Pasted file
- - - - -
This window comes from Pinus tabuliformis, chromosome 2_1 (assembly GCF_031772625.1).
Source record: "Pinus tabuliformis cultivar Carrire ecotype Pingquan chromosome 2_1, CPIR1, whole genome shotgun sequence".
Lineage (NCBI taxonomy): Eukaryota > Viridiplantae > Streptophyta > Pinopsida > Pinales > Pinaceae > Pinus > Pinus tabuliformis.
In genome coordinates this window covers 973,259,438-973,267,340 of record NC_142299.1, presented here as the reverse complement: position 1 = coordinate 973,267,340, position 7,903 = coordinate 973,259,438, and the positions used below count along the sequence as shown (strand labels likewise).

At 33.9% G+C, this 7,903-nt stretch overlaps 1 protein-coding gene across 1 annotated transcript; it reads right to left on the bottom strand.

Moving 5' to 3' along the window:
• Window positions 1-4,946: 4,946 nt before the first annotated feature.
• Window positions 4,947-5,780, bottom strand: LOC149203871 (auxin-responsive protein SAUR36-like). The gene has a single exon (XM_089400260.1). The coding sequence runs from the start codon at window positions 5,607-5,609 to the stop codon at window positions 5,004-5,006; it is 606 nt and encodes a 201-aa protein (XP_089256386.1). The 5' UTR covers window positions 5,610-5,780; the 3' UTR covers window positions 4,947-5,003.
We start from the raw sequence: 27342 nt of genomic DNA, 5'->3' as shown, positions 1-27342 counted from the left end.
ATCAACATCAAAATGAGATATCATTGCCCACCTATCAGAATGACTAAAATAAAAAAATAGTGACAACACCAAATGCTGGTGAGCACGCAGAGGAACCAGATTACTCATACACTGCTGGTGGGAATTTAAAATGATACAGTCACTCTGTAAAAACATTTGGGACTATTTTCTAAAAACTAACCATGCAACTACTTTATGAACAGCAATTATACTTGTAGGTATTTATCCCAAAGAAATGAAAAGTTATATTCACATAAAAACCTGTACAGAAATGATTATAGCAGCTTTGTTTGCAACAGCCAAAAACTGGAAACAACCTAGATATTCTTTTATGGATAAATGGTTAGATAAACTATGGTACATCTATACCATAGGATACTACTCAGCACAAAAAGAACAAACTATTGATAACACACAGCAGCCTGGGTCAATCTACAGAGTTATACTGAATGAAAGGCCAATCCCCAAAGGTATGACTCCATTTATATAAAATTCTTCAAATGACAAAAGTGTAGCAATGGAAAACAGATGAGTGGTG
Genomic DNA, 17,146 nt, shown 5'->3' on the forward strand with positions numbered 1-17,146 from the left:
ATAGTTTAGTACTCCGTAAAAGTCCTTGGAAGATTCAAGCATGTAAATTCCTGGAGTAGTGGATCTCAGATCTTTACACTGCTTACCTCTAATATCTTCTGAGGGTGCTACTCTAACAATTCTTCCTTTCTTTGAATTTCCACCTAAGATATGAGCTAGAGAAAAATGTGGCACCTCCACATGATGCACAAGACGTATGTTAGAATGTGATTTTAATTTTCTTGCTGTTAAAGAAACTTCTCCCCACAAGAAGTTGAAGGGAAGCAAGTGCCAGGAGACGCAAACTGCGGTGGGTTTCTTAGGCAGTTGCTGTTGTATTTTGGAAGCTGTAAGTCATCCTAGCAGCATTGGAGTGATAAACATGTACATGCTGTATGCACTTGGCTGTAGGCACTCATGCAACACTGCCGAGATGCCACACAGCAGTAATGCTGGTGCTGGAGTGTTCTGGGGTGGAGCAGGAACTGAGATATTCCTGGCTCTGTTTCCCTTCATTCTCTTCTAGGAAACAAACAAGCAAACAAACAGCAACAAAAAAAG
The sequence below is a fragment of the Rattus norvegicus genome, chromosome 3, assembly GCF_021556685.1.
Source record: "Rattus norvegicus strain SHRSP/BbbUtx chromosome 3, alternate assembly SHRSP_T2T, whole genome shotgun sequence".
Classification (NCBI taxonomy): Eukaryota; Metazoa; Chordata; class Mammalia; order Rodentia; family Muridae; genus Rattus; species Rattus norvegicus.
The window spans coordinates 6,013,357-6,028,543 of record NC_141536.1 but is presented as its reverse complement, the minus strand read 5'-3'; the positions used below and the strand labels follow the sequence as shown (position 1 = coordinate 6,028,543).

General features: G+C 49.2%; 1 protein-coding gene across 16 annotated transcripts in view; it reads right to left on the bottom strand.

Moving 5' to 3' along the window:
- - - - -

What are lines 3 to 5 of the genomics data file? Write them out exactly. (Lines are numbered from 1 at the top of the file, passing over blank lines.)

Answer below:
Lineage (NCBI taxonomy): Eukaryota > Viridiplantae > Streptophyta > Pinopsida > Pinales > Pinaceae > Pinus > Pinus tabuliformis.
In genome coordinates this window covers 973,259,438-973,267,340 of record NC_142299.1, presented here as the reverse complement: position 1 = coordinate 973,267,340, position 7,903 = coordinate 973,259,438, and the positions used below count along the sequence as shown (strand labels likewise).

At 33.9% G+C, this 7,903-nt stretch overlaps 1 protein-coding gene across 1 annotated transcript; it reads right to left on the bottom strand.